Uniqueness of a Sikh

The word "Sikh" is derived from Paali language. It means "student of religion." It is different from the Sanskrit word Shishya (a general term for any student). A Sikh is essentially a student of study of religious philosophy.

A Sikh can be recognized from amongst the crowd of hundreds and thousands. He becomes conspicuous because of his turban, beards and moustaches. An Amritdhari (initiated) Sikh has an obligation to keep Punj Kakar (five articles of faith): Kes (unshorn hair) and Keski (turban), Kangha (specific Sikh comb), Kachhehra (Sikh shorts stitched in a specific style), Kara (sacred Sikh bracelet; however, it is wrong to call it bracelet) and Kirpãn (sacred Sikh sword). Besides these five, Dastar (turban) is obligatory for a Sikh. A Sikh must not part with any one of these articles of faith till his death.

Another remarkable distinction of a Sikh is the last part of his/her name. A Sikh must use "Singh" (for males) and "Kaur" (for females) as a suffix. Using family name is not an authentic Sikh practice. Singh literally means lion and Kaur means princess. For some time, the Hindus too have started spelling their name as SINGH instead of the earlier Hindu spellings of SINH. It leads to confusion.

A Sikh is essentially a monotheist. He must have faith in one God only. In Sikhism God is One, Omnipotent, Omnipresent and Omniscient. God is the only Creator, Sustainer and the Destroyer. A Sikh can not have faith in any other living or non-living prophet. According to Sikhism God never appears in human form. A Sikh does not believe in life before birth or after death. Sikhism rejects the other-worldliness. Heaven and hell exist in this world only. Sikhism rejects the theory of incarnation.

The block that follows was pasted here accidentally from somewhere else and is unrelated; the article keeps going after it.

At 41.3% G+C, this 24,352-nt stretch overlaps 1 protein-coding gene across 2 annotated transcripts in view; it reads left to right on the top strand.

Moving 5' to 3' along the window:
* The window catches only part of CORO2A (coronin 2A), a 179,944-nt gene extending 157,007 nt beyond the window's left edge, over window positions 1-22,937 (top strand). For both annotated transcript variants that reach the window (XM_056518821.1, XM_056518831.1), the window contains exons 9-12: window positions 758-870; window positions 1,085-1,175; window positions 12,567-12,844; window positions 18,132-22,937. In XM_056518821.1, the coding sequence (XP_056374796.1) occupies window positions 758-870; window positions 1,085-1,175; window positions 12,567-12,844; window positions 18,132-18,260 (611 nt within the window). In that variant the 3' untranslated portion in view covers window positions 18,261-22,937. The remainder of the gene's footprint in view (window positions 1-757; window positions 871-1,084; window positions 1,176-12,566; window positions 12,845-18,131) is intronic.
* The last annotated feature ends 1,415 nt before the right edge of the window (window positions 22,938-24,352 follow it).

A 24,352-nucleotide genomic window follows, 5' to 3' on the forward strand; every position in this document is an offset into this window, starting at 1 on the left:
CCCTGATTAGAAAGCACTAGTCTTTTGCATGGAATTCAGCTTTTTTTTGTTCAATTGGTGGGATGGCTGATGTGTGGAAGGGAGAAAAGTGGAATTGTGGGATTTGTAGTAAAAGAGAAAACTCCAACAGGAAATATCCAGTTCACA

Sikhism is not a religion of escapism. A Sikh can achieve liberation (self-realization) while living as a householder. It is pragmatic approach. It is a meeting ground of social and spiritual worlds. In Sikhism the concept of liberation is not "the other-worldliness" and rather liberation in this life. 'To be a Sachiaar' (a self-realized person) is the Sikh concept of liberation. (Guru Granth Sahib, p. 522). In Sikhism, pilgrimage of the so-called sacred shrines has no place. Shabad (Word) is the only sacred shrine and meditation and truthful life is the real pilgrimage.

Sikhism is not a religion of fatalism. A Sikh bows before the Will of God, but, is ever ready to struggle for a better tomorrow.

Unique Sikh concept of Miri-Piri
Oneness of Miri and Piri is a unique concept of Sikh philosophy. According to Sikhism, Miri (temporal) and Piri (transcendental) are an integral part of the being of a Sikh. The Sikh concept of Miri-Piri does not mean simple unity of temporal and transcendental or politics and religion; it is "one-ness" of Miri and Piri. A man of Miri must impart Dharma (Righteousness) as he is the defender of Dharma, and a man of Piri should not be a silent spectator to injustice and tyrrany; he has to come forward and follow the path of Guru Sahib as defender of Dharma, humanism and justice. Hence, Miri and Piri do not stand separate apart or distinct from each other or independant of each other. In fact Miri and Piri resonate each other. In Sikhism, Miri and Piri, though two different concepts of philosophy, are "one" and can not be separated from each other. Sikhism is a meeting ground of Miri with Piri. The Sikh concept of Miri-Piri is the Saviour of justice, humanity, Righteousness and spiritualism.

Dr. Harjinder Singh Dilgeer

For comprehensive information read books:
The Sikh Culture
The Sikh reference Book (Sikh Encyclopedia)

Both by this author

© Copyright Dilgeer 2002 All Rights Reserved